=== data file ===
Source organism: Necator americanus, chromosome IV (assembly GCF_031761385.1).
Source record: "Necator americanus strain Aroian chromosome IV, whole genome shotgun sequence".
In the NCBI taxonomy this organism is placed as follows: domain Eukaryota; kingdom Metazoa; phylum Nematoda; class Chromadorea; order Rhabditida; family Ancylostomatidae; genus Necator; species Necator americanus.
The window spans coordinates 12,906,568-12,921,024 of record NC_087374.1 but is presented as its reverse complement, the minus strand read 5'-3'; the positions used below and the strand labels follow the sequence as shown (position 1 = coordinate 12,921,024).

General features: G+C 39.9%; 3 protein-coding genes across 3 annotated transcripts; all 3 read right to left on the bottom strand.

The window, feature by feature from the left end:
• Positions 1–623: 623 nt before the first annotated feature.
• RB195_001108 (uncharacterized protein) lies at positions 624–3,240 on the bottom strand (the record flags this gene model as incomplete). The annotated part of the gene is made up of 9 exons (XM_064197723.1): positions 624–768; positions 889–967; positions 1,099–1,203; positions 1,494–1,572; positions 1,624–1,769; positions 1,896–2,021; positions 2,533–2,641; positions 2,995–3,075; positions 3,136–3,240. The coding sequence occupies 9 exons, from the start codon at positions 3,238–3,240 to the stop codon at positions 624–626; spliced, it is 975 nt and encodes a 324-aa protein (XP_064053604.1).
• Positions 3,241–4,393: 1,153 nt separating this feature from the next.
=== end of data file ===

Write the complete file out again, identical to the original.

Source organism: Necator americanus, chromosome IV (assembly GCF_031761385.1).
Source record: "Necator americanus strain Aroian chromosome IV, whole genome shotgun sequence".
In the NCBI taxonomy this organism is placed as follows: domain Eukaryota; kingdom Metazoa; phylum Nematoda; class Chromadorea; order Rhabditida; family Ancylostomatidae; genus Necator; species Necator americanus.
The window spans coordinates 12,906,568-12,921,024 of record NC_087374.1 but is presented as its reverse complement, the minus strand read 5'-3'; the positions used below and the strand labels follow the sequence as shown (position 1 = coordinate 12,921,024).

General features: G+C 39.9%; 3 protein-coding genes across 3 annotated transcripts; all 3 read right to left on the bottom strand.

The window, feature by feature from the left end:
• Positions 1–623: 623 nt before the first annotated feature.
• RB195_001108 (uncharacterized protein) lies at positions 624–3,240 on the bottom strand (the record flags this gene model as incomplete). The annotated part of the gene is made up of 9 exons (XM_064197723.1): positions 624–768; positions 889–967; positions 1,099–1,203; positions 1,494–1,572; positions 1,624–1,769; positions 1,896–2,021; positions 2,533–2,641; positions 2,995–3,075; positions 3,136–3,240. The coding sequence occupies 9 exons, from the start codon at positions 3,238–3,240 to the stop codon at positions 624–626; spliced, it is 975 nt and encodes a 324-aa protein (XP_064053604.1).
• Positions 3,241–4,393: 1,153 nt separating this feature from the next.